via Mozilla experimenting with Firefox API for content personalization – TechSpot.
Epic has teamed up with Mozilla to bring Unreal Engine 3 to the web with Firefox, plug-in free. The announcement came during the Game Developers Conference where Mozilla showed Unreal Tournament and the Citadel demo running natively in the browser.
Surprisingly enough, Mozilla’s engineering director and the inventor of WebGL Vladimir Vukicevic said it only took four days to port the entire Unreal 3 Engine to the web as only small adjustments were needed.
Support for the engine will also be coming to Mozilla’s mobile browser for Android and naturally, Firefox OS. There is a bit of a performance hit as games are expected to run within 2x of native performance but considering that something like this wasn’t even conceivable just a few years ago, it’s rather impressive even if it isn’t as fast as native.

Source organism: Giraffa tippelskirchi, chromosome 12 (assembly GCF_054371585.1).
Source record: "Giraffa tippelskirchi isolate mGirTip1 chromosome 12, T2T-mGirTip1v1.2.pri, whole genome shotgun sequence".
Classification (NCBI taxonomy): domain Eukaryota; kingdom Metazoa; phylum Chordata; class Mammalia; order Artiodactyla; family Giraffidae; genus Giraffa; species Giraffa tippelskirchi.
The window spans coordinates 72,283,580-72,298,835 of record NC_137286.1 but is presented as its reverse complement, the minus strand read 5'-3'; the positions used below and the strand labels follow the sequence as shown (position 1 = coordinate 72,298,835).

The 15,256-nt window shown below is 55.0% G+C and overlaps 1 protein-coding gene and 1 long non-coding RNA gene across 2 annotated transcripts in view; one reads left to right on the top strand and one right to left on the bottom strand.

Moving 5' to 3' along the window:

If you recall, this isn’t the first time we’ve seen Epic’s Unreal Engine 3 on the web. Back in October 2011, the company announced support for Adobe Flash which allowed a number of titles to be played within browsers via social networking sites. Since then, of course, Flash has fallen to the wayside which likely prompted Epic to reevaluate their web presence and ultimately elect to work with Mozilla.
We are told that a demo will be available in the coming weeks but in the meantime, interested parties are urged to check out Mozilla’s BananaBread demo that’s works with the latest Firefox Nightly.
via Mozilla to bring Unreal Engine 3 to the web without plug-ins – TechSpot.